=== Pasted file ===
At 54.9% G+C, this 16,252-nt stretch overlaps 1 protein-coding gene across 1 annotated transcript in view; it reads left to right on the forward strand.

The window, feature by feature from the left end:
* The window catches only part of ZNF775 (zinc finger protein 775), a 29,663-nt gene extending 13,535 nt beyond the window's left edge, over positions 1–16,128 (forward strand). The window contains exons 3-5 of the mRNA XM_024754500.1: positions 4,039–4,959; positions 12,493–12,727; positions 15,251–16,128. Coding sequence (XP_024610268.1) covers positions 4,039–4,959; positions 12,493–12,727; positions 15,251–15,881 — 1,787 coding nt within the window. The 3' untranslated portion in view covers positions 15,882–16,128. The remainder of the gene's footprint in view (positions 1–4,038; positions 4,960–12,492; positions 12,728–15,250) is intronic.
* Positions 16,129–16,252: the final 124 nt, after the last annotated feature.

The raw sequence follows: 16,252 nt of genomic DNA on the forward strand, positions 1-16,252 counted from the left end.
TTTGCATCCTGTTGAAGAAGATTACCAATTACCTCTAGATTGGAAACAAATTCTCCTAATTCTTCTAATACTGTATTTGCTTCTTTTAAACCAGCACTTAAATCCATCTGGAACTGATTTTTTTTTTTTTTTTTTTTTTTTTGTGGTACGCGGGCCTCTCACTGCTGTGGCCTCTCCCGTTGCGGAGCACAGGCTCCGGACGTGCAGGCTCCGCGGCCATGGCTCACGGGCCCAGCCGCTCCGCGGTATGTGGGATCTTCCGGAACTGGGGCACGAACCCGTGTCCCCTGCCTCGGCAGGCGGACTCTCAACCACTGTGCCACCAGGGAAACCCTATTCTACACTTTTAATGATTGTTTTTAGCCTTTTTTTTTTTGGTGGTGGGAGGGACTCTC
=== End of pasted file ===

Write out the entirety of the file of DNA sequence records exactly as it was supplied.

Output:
At 54.9% G+C, this 16,252-nt stretch overlaps 1 protein-coding gene across 1 annotated transcript in view; it reads left to right on the forward strand.

The window, feature by feature from the left end:
* The window catches only part of ZNF775 (zinc finger protein 775), a 29,663-nt gene extending 13,535 nt beyond the window's left edge, over positions 1–16,128 (forward strand). The window contains exons 3-5 of the mRNA XM_024754500.1: positions 4,039–4,959; positions 12,493–12,727; positions 15,251–16,128. Coding sequence (XP_024610268.1) covers positions 4,039–4,959; positions 12,493–12,727; positions 15,251–15,881 — 1,787 coding nt within the window. The 3' untranslated portion in view covers positions 15,882–16,128. The remainder of the gene's footprint in view (positions 1–4,038; positions 4,960–12,492; positions 12,728–15,250) is intronic.
* Positions 16,129–16,252: the final 124 nt, after the last annotated feature.

The raw sequence follows: 16,252 nt of genomic DNA on the forward strand, positions 1-16,252 counted from the left end.
TTTGCATCCTGTTGAAGAAGATTACCAATTACCTCTAGATTGGAAACAAATTCTCCTAATTCTTCTAATACTGTATTTGCTTCTTTTAAACCAGCACTTAAATCCATCTGGAACTGATTTTTTTTTTTTTTTTTTTTTTTTTGTGGTACGCGGGCCTCTCACTGCTGTGGCCTCTCCCGTTGCGGAGCACAGGCTCCGGACGTGCAGGCTCCGCGGCCATGGCTCACGGGCCCAGCCGCTCCGCGGTATGTGGGATCTTCCGGAACTGGGGCACGAACCCGTGTCCCCTGCCTCGGCAGGCGGACTCTCAACCACTGTGCCACCAGGGAAACCCTATTCTACACTTTTAATGATTGTTTTTAGCCTTTTTTTTTTTGGTGGTGGGAGGGACTCTC